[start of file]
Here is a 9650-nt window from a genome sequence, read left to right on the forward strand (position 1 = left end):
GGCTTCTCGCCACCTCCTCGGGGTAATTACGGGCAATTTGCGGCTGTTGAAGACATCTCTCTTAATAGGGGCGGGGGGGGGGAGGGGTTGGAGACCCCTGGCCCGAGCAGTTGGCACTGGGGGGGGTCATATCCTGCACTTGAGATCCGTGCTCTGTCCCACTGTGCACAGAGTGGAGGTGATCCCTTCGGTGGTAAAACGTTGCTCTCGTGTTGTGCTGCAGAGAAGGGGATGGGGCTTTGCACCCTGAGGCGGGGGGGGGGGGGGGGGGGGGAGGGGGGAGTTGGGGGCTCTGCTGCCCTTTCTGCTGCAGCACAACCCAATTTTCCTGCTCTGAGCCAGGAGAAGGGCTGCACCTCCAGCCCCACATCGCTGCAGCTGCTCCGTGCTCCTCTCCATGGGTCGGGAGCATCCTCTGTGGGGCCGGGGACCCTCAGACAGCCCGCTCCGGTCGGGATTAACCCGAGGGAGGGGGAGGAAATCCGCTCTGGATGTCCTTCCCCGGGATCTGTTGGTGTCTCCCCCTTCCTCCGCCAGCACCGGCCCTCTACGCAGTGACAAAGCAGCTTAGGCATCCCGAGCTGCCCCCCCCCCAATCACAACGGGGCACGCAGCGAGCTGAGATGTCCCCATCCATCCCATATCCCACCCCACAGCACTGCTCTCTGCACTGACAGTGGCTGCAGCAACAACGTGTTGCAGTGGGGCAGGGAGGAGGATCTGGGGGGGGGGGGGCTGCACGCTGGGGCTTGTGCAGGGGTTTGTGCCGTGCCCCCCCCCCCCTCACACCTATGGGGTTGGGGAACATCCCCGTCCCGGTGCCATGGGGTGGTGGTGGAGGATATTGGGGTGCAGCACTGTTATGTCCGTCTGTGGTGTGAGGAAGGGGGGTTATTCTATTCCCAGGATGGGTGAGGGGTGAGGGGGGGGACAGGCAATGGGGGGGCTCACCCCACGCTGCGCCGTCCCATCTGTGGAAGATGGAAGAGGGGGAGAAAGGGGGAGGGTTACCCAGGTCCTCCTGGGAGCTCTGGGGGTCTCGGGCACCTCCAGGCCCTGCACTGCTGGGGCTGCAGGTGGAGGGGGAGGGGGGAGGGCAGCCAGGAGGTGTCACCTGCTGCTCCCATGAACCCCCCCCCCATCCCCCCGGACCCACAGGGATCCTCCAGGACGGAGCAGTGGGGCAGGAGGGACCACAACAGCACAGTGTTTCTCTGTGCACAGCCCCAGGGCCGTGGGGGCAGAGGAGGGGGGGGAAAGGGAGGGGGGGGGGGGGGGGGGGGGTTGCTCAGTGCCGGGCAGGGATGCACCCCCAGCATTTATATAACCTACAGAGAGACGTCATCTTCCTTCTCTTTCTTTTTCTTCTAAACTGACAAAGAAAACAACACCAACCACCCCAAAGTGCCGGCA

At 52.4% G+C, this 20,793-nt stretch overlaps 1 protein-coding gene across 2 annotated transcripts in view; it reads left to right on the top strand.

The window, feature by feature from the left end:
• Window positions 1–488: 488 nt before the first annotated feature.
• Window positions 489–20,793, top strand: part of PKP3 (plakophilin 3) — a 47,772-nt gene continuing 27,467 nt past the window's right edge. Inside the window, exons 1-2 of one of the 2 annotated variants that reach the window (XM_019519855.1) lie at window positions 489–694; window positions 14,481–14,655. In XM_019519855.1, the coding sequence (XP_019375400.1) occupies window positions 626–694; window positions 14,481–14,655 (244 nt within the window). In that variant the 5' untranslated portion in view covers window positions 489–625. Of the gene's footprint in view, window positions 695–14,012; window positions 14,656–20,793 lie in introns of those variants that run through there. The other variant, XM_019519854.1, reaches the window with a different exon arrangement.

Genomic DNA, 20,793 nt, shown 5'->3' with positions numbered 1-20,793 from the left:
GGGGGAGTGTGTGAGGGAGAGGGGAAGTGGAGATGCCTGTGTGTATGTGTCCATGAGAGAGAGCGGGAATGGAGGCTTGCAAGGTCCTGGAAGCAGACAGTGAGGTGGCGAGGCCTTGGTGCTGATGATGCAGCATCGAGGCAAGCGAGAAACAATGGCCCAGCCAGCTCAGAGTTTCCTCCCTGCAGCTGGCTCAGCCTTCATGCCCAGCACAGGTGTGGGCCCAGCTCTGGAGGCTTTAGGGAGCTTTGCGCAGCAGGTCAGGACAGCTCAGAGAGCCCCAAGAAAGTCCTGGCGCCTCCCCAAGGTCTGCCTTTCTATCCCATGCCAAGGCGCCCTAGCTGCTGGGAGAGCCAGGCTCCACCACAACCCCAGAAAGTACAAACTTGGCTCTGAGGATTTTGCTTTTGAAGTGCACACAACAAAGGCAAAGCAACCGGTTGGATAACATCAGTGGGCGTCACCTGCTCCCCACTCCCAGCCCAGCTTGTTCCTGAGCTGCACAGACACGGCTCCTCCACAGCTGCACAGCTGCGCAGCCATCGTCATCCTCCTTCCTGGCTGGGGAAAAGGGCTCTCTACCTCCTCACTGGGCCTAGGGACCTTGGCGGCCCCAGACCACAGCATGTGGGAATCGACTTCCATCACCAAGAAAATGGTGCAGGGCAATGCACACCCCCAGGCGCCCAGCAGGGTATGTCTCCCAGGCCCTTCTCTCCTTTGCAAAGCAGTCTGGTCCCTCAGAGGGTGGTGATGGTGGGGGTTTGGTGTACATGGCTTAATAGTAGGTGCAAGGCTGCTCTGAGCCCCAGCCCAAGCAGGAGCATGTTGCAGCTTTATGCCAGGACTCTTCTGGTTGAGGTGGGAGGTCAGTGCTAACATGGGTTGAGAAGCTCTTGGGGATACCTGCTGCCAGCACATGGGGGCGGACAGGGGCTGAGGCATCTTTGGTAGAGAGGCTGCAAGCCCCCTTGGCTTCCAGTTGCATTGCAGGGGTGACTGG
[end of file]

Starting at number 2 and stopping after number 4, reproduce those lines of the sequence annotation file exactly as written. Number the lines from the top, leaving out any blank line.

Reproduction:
GGCTTCTCGCCACCTCCTCGGGGTAATTACGGGCAATTTGCGGCTGTTGAAGACATCTCTCTTAATAGGGGCGGGGGGGGGGAGGGGTTGGAGACCCCTGGCCCGAGCAGTTGGCACTGGGGGGGGTCATATCCTGCACTTGAGATCCGTGCTCTGTCCCACTGTGCACAGAGTGGAGGTGATCCCTTCGGTGGTAAAACGTTGCTCTCGTGTTGTGCTGCAGAGAAGGGGATGGGGCTTTGCACCCTGAGGCGGGGGGGGGGGGGGGGGGGGGAGGGGGGAGTTGGGGGCTCTGCTGCCCTTTCTGCTGCAGCACAACCCAATTTTCCTGCTCTGAGCCAGGAGAAGGGCTGCACCTCCAGCCCCACATCGCTGCAGCTGCTCCGTGCTCCTCTCCATGGGTCGGGAGCATCCTCTGTGGGGCCGGGGACCCTCAGACAGCCCGCTCCGGTCGGGATTAACCCGAGGGAGGGGGAGGAAATCCGCTCTGGATGTCCTTCCCCGGGATCTGTTGGTGTCTCCCCCTTCCTCCGCCAGCACCGGCCCTCTACGCAGTGACAAAGCAGCTTAGGCATCCCGAGCTGCCCCCCCCCCAATCACAACGGGGCACGCAGCGAGCTGAGATGTCCCCATCCATCCCATATCCCACCCCACAGCACTGCTCTCTGCACTGACAGTGGCTGCAGCAACAACGTGTTGCAGTGGGGCAGGGAGGAGGATCTGGGGGGGGGGGGGCTGCACGCTGGGGCTTGTGCAGGGGTTTGTGCCGTGCCCCCCCCCCCCTCACACCTATGGGGTTGGGGAACATCCCCGTCCCGGTGCCATGGGGTGGTGGTGGAGGATATTGGGGTGCAGCACTGTTATGTCCGTCTGTGGTGTGAGGAAGGGGGGTTATTCTATTCCCAGGATGGGTGAGGGGTGAGGGGGGGGACAGGCAATGGGGGGGCTCACCCCACGCTGCGCCGTCCCATCTGTGGAAGATGGAAGAGGGGGAGAAAGGGGGAGGGTTACCCAGGTCCTCCTGGGAGCTCTGGGGGTCTCGGGCACCTCCAGGCCCTGCACTGCTGGGGCTGCAGGTGGAGGGGGAGGGGGGAGGGCAGCCAGGAGGTGTCACCTGCTGCTCCCATGAACCCCCCCCCCATCCCCCCGGACCCACAGGGATCCTCCAGGACGGAGCAGTGGGGCAGGAGGGACCACAACAGCACAGTGTTTCTCTGTGCACAGCCCCAGGGCCGTGGGGGCAGAGGAGGGGGGGGAAAGGGAGGGGGGGGGGGGGGGGGGGGGTTGCTCAGTGCCGGGCAGGGATGCACCCCCAGCATTTATATAACCTACAGAGAGACGTCATCTTCCTTCTCTTTCTTTTTCTTCTAAACTGACAAAGAAAACAACACCAACCACCCCAAAGTGCCGGCA

At 52.4% G+C, this 20,793-nt stretch overlaps 1 protein-coding gene across 2 annotated transcripts in view; it reads left to right on the top strand.

The window, feature by feature from the left end: